Ashish Gangwar, B. Optom

Optometrist, Dr. Shroff’s Charity Eye Hospital, New Delhi, India


In this fast-moving world where independence is every individual’s priority, can we imagine surviving without our eyes? But they are visually impaired and doing their daily life activities without seeing clearly.

The American Academy of Ophthalmology defines visual impairment as the best-corrected visual acuity of less than 20/40 in the better eye, and the World Health Organisation defines it as a presenting acuity of less than 6/12 in the better eye and near visual acuity of less than N6. The term blindness is used for complete or nearly complete vision loss. Globally in 2020, an estimated 553 million people had a visual impairment and 43 million were blind (1). To help the visually impaired accomplish their daily activities some mobile and desktop applications are designed so that the visually impaired can do their daily task independently. With the dependence on technology, many have found independence for themselves.

1. JAWS: Job Access With Speech is the world’s most popular screen reader developed for computer users, whose vision loss prevents them from seeing screen content or navigating with a mouse. A screen reader is a software program that enables a blind or visually impaired user to read the text that is displayed on the computer screen with a speech synthesiser or braille display. It has a convenient OCR feature for image files or inaccessible PDF documents. It Supports PEARL Camera for direct access to Print documents or books.(2)

Figure 1: JAWS Software
Image Courtesy: (

2. Dragon Naturally Speaking: Dragon Naturally Speaking utilises speech recognition to create documents, reports, or messages simply by speaking. Nuance Text-to-Speech technology also reads an on-screen text in human-sounding synthesised speech. The user can create an email, schedule appointments, and search the Web or the desktop using simple voice commands. (3)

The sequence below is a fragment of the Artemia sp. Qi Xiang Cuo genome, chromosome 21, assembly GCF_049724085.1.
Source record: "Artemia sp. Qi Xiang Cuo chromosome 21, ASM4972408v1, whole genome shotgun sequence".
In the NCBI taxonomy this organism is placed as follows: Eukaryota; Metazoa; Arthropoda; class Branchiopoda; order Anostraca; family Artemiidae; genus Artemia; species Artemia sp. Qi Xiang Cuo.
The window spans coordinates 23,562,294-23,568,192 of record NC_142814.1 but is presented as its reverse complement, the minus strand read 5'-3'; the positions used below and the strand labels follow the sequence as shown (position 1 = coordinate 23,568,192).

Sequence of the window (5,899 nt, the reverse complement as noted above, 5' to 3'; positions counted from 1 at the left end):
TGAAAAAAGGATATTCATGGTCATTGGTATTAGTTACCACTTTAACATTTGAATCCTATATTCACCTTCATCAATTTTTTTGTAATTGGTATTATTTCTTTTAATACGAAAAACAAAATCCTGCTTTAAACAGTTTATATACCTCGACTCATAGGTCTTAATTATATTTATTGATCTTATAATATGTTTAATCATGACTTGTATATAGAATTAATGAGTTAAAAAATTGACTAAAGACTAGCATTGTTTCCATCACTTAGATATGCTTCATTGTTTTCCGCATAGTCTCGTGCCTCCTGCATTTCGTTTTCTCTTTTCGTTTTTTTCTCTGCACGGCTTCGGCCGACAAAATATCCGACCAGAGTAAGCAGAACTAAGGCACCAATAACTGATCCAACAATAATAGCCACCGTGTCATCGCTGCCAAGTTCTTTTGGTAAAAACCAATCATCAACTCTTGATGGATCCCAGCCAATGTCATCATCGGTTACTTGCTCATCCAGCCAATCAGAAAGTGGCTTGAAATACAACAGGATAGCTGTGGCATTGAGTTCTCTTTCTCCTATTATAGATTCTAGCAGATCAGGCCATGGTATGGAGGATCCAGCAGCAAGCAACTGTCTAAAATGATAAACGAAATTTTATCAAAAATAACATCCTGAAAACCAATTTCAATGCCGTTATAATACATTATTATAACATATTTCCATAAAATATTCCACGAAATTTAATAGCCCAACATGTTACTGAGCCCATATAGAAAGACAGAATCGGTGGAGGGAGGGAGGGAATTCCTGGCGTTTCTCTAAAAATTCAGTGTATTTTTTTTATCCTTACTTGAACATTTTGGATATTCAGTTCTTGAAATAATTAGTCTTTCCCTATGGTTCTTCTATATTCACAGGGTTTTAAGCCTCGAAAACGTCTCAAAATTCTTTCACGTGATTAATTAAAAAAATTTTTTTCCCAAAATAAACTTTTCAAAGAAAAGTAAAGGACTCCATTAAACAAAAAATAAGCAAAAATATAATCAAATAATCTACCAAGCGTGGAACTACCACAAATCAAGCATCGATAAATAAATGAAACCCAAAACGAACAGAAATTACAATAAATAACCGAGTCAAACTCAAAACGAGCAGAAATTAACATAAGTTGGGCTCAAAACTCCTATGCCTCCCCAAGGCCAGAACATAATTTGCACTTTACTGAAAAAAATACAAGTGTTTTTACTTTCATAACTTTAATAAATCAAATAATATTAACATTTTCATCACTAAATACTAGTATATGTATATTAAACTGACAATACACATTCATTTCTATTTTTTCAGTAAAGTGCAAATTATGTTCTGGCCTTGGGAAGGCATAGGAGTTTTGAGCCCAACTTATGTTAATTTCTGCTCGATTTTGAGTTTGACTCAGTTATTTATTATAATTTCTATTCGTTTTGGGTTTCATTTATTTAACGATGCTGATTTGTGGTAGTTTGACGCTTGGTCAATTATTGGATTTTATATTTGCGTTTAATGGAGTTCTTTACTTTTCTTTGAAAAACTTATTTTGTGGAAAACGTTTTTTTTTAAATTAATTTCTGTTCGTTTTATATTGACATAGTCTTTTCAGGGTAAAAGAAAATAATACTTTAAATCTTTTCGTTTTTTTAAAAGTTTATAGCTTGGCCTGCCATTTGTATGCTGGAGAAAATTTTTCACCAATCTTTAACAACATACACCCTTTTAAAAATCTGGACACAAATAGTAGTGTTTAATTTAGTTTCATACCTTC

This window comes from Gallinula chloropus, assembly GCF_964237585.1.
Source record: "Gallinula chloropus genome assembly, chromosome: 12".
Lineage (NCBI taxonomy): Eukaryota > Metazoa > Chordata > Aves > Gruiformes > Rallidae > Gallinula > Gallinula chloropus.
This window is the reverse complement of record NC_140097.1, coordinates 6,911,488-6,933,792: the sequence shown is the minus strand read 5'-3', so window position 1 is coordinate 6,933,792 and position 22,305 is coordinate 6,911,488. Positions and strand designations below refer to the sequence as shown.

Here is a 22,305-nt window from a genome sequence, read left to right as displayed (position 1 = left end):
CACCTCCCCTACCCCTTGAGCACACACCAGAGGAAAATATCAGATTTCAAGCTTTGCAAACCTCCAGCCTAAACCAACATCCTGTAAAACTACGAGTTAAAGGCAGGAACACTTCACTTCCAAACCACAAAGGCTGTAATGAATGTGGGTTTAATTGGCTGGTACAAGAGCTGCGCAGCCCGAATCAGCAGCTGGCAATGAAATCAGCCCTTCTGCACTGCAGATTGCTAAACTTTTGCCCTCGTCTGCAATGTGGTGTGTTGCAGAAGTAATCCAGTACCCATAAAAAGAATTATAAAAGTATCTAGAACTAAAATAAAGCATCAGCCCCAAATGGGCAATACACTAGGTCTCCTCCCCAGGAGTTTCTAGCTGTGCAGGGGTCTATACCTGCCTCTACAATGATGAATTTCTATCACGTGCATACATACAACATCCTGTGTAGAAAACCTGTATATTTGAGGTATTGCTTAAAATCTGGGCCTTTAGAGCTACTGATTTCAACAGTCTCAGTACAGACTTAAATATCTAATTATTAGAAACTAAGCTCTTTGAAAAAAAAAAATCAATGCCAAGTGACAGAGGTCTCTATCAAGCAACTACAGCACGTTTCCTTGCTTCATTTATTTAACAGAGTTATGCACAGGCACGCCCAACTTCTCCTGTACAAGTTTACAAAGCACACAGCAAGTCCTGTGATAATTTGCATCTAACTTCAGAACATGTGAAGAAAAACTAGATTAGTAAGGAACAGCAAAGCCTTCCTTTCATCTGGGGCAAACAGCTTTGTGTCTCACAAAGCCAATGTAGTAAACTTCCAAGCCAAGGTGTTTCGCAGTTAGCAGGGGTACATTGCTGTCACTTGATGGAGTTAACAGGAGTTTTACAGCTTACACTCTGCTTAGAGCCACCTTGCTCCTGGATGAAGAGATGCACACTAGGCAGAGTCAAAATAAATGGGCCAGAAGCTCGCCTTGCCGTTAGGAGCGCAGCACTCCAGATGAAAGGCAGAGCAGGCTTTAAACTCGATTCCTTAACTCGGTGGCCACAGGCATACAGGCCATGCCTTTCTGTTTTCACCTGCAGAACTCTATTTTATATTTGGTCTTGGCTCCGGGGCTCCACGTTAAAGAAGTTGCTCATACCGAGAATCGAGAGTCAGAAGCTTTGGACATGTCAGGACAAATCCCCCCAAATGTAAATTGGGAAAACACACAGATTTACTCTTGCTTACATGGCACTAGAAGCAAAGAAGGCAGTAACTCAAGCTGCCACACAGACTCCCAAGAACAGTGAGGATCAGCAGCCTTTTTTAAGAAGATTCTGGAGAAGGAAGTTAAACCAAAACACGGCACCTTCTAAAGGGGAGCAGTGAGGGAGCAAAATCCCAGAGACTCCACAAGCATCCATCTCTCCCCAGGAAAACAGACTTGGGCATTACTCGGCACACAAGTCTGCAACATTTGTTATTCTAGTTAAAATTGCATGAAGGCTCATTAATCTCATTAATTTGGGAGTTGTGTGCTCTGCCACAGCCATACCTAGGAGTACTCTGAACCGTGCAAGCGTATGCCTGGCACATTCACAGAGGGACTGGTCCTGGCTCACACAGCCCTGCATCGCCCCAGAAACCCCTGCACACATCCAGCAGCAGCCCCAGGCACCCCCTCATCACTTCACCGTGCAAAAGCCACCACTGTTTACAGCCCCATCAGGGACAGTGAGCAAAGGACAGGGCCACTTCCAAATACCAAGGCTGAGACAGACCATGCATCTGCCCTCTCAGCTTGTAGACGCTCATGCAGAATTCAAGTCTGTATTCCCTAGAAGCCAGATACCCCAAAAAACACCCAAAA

Figure 2: Dragon Naturally Speaking
Image Courtesy: (

3. NVDA: Non-Visual Desktop Access is a free and open-source screen reader for the Microsoft operating system. Via synthetic speech and Braille, it enables people who are blind, or vision impaired to access computers. Major features include support for over 20 languages and the ability to run entirely from a USB drive with no installation. (4)

Figure 3 : Non-Visual Desktop Access
Image Courtesy : (

4. Magic Screen Magnifier: It is a software meant for users with low vision. It can magnify text or images on a computer screen from 1-36X its normal size. Talking installation instructions allow for easy and independent installation. (5)

Figure 4: Magic Screen Magnifier
Picture Courtesy: (

5. Typio: Typio Typing Tutor is an accessible typing tutor software program designed by a Blind Rehabilitation Instructor for use by teachers of the visually impaired. For the student, it has guided instructions covering the entire keyboard along with fun sound effects and visual enhancements.

Three typing training modes:
a) Progress Mode – fully guided keyboard training;
b) Practice Mode – review past lessons or create your own;
c) Free Type Mode – type without prompting for a real-world test. (6)


Figure 5: Typio
Image Courtesy: (

6. Be My Eyes: This app connects blind and low vision people with sighted volunteers and company representatives for visual assistance through a video call. With a connection established disabled can ask for help with whatever task is at hand. (7)

Figure 6: Be My Eyes
Image Courtesy: (

7. Roshni: It helps the visually impaired recognize old and new currency notes, using image processing and analytics. It utilises a deep learning framework, which further uses the patterns and features embedded in the notes to differentiate and determine the currency denomination.(8)

Figure 7: Roshni
Image Courtesy: (

The best advantage of this app is one doesn’t need eye care practitioners to learn to use this app. People who are aware of these applications can help those in need as each one of us as an individual must pick our own goals.



  1. GBD 2019 Blindness and Vision Impairment Collaborators Trends in prevalence of blindness and distance and near vision impairment over 30 years: an analysis for the Global Burden of Disease Study
  2. “Introduction”. Retrieved October 10, 2017
  3. Sarnataro, Valerie (2012-11-08). “Dragon NaturallySpeaking (DNS) 12 Review” Technology Guide. Retrieved 2013-07-25.
  4. “What’s New in NVDA”. Retrieved 2019-05-07.
  5. Szuhaj, M., & Szatmari, P. (2016). Introducing Tools and Services Helping Life of People with Impaired Vision. In Neuro-Ophthalmology (pp. 689-703). Springer, Cham.
  6. Rathod, A. (2022). Currency Recognition App for Visually Impaired Users in India. In Human Work Interaction Design. Artificial Intelligence and Designing for a Positive Work Experience in a Low Desire Society: 6th IFIP WG 13.6 Working Conference, HWID 2021, Beijing, China, May 15–16, 2021, Revised Selected Papers (p. 201). Springer Nature.
  7. “Be My Eyes: Blinden Menschen per App zum Sehen erhelfen”Archived from the original on 2018-07-12.
  8. Sameer Mitha.  (2019-01-24). “Roshni, an Android app developed by IIT Ropar helps the visually impaired recognise Indian currency notes”.